Thursday, February 11, 2010

Food, Health & Conundrums

Anyone on the Amazon or Barnes & Noble email lists can tell you that books on health and diet are in no shortage, and those you see today are constantly being superseded by new titles in the field. A quick look tells me that Amazon is now offering 17,710 separate titles under the category of ‘Special Diet.’


For better or worse (hopefully better), books on food, nutrition, health and diet have long been a part of my buying and browsing habits. The notions of ‘food as medicine’ and ‘we are what we eat,’ carry some weight with me in the grocery store aisle and at the table. I do recognize the extremes and shun those that propose odd and radical diets leading to better health, preferring a plan that doesn’t ask me to guzzle raw eggs, eat nothing but grapefruit, or chomp on raw steak. I won’t pretend to be anywhere near the healthiest, fittest, slimmest and robust man on the block, but it would be a lie to say I didn’t give some daily thought to what I’m eating.


Way back in 1985 I was a great fan of Harvey and Marilyn Diamond’s book Fit For Life. For two or three years I followed the ideas in that book for every meal I ate. It was with good results, and even now I go back to the principles in that book on occasion. More recently four other books have served as helpful guides, three of them by Michael Pollan, and one by Bob Greene. In his 2006 book, The Best Life Diet, Greene combines his suggestions for healthful eating with the wisdom of daily exercise supported by diet. The writing of Pollan is focused exclusively on our eating habits, how those habits developed, and the results of ‘industrial eating’ over the years.


Pollan’s book The Omnivore’s Dilemma: A Natural History of Four Meals was published in 2006, and readers swarmed to buy it. It’s a cultural-political-social history of the American diet and the forces that shape it. The book is grand and ambitious and remarkably educational, but Pollan’s sharp and humorous style makes reading it a complete pleasure. He raises four questions, pursuing each one with impeccable research: (1) What are we eating? (2) Where did it come from? (3) What processes brought it to our table? and (4) What is the true cost environmentally, politically, ethically, and in public health? The breadth of his questions is certainly not small, but Pollan leaves little unanswered. He follows the food chains—industrial food, organic or alternative food, and food we forage ourselves—from source to dinner table, and along the way spotlights the American way of eating. His book takes us on a tour of cornfields, food-science laboratories, feedlots, McDonalds, organic farms and finally on a hunting trip. When I put the book down after reading the last page, my entire world view of agriculture, food processing and a healthy diet had been changed. Read this book, by all means if you haven’t already.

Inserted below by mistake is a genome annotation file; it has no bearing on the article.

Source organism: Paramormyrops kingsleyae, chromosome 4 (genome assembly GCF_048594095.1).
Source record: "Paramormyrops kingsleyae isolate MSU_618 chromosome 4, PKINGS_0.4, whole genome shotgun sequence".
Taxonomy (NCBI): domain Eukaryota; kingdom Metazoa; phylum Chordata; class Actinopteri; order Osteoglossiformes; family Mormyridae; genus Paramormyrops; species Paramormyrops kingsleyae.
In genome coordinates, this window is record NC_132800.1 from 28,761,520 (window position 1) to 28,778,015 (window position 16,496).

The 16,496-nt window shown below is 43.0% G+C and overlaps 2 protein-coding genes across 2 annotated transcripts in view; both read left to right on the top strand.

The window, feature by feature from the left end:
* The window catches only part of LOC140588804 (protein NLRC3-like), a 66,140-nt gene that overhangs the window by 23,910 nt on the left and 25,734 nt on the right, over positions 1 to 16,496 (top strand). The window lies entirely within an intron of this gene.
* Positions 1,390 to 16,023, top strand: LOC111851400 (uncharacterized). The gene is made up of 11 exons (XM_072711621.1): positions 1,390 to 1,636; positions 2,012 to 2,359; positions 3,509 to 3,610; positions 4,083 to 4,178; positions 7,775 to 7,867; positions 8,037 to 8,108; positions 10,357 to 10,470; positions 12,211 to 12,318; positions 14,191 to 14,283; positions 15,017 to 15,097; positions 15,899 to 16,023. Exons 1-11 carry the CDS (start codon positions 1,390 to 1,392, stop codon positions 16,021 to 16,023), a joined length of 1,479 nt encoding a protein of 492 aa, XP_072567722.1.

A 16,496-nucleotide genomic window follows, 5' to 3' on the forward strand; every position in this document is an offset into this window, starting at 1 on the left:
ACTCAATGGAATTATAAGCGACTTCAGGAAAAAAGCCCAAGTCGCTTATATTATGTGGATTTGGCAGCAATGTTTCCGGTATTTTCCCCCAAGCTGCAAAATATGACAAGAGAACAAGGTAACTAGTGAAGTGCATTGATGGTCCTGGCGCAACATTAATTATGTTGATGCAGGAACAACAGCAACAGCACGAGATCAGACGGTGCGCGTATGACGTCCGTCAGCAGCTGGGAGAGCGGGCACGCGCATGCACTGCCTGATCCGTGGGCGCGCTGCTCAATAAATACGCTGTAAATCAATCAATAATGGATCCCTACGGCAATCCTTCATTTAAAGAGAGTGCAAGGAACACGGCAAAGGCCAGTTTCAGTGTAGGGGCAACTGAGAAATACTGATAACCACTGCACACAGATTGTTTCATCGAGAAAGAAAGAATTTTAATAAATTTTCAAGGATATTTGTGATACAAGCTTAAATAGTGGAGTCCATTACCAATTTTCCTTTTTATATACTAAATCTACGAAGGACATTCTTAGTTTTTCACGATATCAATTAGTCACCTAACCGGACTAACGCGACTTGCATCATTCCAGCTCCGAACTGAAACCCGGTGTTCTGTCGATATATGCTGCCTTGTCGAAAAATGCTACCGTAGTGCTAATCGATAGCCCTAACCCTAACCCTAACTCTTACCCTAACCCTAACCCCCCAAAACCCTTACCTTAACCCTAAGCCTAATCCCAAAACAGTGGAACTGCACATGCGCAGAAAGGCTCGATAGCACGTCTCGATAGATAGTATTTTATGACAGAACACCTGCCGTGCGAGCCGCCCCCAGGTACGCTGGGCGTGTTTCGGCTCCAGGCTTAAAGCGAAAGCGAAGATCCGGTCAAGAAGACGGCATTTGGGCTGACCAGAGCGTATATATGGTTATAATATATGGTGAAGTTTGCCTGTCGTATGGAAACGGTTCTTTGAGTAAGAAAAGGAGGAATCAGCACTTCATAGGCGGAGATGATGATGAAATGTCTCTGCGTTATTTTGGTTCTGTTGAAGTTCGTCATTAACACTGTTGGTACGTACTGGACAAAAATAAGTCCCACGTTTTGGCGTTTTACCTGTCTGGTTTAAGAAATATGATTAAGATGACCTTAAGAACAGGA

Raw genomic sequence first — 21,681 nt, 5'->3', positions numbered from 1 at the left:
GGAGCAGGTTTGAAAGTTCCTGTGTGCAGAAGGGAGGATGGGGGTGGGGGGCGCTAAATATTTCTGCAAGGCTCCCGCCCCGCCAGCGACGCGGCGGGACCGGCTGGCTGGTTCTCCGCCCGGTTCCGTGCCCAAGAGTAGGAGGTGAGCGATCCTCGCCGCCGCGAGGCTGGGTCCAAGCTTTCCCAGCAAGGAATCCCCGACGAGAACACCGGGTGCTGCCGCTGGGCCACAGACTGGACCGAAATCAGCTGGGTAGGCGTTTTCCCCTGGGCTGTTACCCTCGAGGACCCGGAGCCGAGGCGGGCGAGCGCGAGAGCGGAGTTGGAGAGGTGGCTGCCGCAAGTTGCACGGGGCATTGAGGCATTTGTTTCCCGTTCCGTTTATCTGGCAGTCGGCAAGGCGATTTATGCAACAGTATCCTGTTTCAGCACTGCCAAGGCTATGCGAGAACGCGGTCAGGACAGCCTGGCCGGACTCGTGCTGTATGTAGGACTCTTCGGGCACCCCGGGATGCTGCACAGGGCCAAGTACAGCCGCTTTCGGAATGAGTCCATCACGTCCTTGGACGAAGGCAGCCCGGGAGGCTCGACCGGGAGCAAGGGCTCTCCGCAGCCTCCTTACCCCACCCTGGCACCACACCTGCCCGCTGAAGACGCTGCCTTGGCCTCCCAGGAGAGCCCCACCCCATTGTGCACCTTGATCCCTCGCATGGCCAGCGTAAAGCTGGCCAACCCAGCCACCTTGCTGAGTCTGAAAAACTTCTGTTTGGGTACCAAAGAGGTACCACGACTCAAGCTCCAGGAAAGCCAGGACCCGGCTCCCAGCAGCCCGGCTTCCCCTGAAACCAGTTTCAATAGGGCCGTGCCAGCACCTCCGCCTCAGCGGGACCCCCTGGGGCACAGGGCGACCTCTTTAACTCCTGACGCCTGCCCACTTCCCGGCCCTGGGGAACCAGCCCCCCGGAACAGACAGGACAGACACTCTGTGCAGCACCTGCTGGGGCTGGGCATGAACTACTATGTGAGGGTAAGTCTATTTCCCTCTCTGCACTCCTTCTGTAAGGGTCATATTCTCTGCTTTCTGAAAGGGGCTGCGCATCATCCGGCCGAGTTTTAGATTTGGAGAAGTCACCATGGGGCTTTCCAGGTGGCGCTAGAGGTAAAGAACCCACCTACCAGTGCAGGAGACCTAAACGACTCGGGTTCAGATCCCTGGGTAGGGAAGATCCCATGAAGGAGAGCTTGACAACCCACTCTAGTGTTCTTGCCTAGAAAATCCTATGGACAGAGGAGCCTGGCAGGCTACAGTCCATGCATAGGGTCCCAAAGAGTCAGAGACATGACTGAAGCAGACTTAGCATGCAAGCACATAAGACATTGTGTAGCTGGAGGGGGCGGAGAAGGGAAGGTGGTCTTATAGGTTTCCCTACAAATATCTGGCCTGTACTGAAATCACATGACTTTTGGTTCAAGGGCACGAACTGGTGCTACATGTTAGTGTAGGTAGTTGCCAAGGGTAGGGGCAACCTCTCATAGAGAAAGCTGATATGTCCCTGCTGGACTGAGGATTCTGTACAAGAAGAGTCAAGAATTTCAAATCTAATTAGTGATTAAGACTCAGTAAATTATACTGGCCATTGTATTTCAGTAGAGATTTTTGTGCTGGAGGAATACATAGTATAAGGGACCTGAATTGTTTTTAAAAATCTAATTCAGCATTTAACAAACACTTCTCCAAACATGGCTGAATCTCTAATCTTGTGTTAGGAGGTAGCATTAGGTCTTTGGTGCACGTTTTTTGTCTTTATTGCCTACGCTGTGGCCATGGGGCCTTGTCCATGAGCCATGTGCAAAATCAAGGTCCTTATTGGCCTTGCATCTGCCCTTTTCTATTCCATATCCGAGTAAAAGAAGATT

In 2008 Pollan published a follow-up to The Omnivore’s Dilemma called In Defense of Food, which begins with the admonition, ‘Eat food. Not too much. Mostly plants.’ In this book he describes the part scientists, journalists, big lobbyists, and so-called “nutrition” play in the western diet, undeniably the worst possible diet for anyone.


In the December 2009 release of Food Rules, Pollan has written a short guide for the person concerned with health and food. Basically, it is no more than a set of 69 short and quick rules for shopping, cooking and eating, all in the space of seventy pages. A good bit of the information found in the two earlier books is repeated (reiterated) in this uncomplicated and sensible little book. Following are some of Pollan’s food ‘rules’ I especially like:

No. 11—Avoid foods you see advertised on television.

No. 18—Don’t ingest foods made in places where everyone is required to wear a surgical cap.

No. 19—If it came from a plant, eat it; if it was made in a plant, don’t.

No. 20—It’s not food if it arrived through the window of your car.

No. 36—Don’t eat breakfast cereals that change the color of the milk.


I’ll wind this up with an interesting question researched by Pollan:

What one food would you choose to have on a deserted island in order to maintain the best possible health for one year? The choices are: corn, alfalfa sprouts, hot dogs, spinach, peaches, bananas and milk chocolate.


Believe it not, according to Pollan’s research, the two best foods for maintaining health over a long time are hot dogs and milk chocolate. (These were the two least chosen in a survey.)

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About Me

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Oak Hill, Florida, United States
A longtime expat relearning the footwork of life in America